Remarkable odour control
It’s difficult to find a large-scale composting facility operating in Canada today that doesn’t experience at least a handful of odour complaints each year but a reasonably-well designed and operated AD plant should be able to operate with zero off-site odours, since most operations are carried out in gas-tight piping and tanks.
The Bio-En Power facility in Elmira, Ontario processes 70,000 tonnes of organics per year, and does so on a small, urban lot just larger than three acres. More than 20 single-family homes are located within 300 metres of the centre of the plant, yet the facility has never experienced a single odour complaint.
The City of Toronto’s Disco Road AD facility processes 75,000 tonnes of curbside organics every year, and likewise has a sterling odour- control record, though there are many commercial, office, and industrial properties within a short distance.
Higher tolerance for contaminants
The City of Toronto strongly encourages residents to use as many layers of plastic bags as necessary to deal with the ‘yuck’ factor in packaging their curbside organics because its AD plant has a pre-processing system capable of separating those materials (not to mention button batteries, cutlery, ceramics, and oyster shells) from the organics before the material even gets to the digester.
Likewise, the Bio-En Power plant in Elmira, which processes municipal green bin organics, is simultaneously able to take in large loads of off-spec, spoiled, and recalled commercial organics in original packaging, including foam meat trays and glass bottles. It’s widely-established that the pre-processing systems available, especially with ‘wet’-type AD plants, allow them to routinely work with feedstock streams no composting facility could responsibly consider.
Of particular interest to municipalities is diversion numbers. A higher tolerance for inorganic contaminants means it’s easier to look at adding diapers and similar materials to the definition of
organics. Likewise, municipalities who move into sourcing organics from the multi-unit residential sector know they can count on AD systems to handle a high level of contaminants. Both Ontario’s Regional Municipalities of Peel and of Durham have recently embarked on procurement processes for AD capacity, premised on this very goal.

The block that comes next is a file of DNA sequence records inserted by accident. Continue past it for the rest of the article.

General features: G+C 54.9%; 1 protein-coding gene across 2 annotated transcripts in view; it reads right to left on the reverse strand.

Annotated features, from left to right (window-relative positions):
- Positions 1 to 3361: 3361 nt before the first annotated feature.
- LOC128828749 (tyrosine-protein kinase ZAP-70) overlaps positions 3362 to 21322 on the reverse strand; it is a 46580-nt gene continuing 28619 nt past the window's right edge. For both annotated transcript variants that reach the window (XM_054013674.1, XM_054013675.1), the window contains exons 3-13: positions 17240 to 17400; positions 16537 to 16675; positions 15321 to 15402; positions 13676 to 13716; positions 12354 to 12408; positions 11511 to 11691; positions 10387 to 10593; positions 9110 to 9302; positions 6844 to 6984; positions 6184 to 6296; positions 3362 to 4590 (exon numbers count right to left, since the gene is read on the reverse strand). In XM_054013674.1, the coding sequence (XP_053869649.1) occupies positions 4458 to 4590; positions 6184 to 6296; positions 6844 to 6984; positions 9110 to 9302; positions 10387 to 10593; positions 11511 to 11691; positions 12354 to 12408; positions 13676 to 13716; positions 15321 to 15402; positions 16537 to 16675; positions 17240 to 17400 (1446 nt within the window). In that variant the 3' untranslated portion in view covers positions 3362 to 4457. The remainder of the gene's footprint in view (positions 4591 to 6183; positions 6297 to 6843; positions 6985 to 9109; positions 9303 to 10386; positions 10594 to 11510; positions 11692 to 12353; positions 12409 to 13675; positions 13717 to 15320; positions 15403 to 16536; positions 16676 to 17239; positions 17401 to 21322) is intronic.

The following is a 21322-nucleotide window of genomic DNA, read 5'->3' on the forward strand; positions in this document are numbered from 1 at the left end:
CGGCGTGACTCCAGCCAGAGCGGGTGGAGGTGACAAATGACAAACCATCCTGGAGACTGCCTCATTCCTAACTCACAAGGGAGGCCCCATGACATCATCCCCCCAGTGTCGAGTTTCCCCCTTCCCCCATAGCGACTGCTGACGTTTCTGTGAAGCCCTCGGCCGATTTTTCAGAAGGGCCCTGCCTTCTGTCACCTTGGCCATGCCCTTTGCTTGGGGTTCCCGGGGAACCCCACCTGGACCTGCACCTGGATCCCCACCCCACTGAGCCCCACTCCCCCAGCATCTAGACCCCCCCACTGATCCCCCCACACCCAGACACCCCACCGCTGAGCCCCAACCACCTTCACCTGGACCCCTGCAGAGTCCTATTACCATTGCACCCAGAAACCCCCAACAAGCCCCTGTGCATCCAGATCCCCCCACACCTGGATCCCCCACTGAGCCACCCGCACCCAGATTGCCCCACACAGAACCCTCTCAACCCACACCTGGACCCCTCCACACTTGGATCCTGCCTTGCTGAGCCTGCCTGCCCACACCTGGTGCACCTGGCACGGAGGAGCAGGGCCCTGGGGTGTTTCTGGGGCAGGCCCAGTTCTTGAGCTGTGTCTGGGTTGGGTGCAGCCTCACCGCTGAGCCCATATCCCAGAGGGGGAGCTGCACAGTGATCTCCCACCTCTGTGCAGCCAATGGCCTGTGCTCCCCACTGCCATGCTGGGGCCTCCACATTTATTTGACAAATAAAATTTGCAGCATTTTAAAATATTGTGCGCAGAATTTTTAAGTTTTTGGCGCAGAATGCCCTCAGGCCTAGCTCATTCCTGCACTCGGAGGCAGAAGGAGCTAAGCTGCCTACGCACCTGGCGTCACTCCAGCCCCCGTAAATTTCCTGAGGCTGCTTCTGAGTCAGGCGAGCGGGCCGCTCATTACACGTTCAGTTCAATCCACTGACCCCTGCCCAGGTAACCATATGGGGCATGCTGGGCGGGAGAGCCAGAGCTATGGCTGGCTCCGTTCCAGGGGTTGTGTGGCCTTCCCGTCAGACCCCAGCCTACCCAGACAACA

Some propose AD is more costly to build and operate than a comparable composting facility. Based on Bio-En’s experience, this conventional wisdom will soon be turned on its head. AD’s trump card is that every plant produces biogas, which can be used to generate energy revenue.
Obtaining lower costs requires preliminary design considerations. If the only goal is to process organics with energy as a by-product, the plant could end up expensive. But if the over-arching objective is a great, low-cost facility that doesn’t produce odours and deals well with the organics, design and operational decisions can indeed achieve this result.
For instance, if the plant is designed to maximize biogas production, even if that marginally increases capital cost, and is operated to take advantage of this potential, we know that the all-in system cost per tonne can be significantly lower than comparable costs of enclosed composting facilities.
Make Your Own Low-carbon Fleet Fuel
An option when deciding how to use biogas produced by an AD plant is whether to scrub it, produce natural gas, or burn it to produce electricity. Natural gas produced in this way (or from a landfill gas project, for instance), is called renewable natural gas (RNG), as it is being manufactured from a completely-renewable source – the organic wastes – rather than being pulled out of the ground. It can be used for any purpose natural gas can be used for, but an increasingly popular strategy is use to power municipal vehicle fleets.
The City of Surrey, BC is building an AD plant that will process curbside organics and produce biogas to make RNG for the city’s waste collection fleet. That’s the same fleet that picks up the organics in the first place. Talk about closing the loop.
The City of St-Hyacinthe, Quebec is developing a staged project that will produce RNG from curbside organics, biosolids in its wastewater treatment plant digester, and an abundance of local dairy-industry organic wastes, and hopes to eventually power its entire municipal fleet this way, right down to pickup trucks and street sweepers.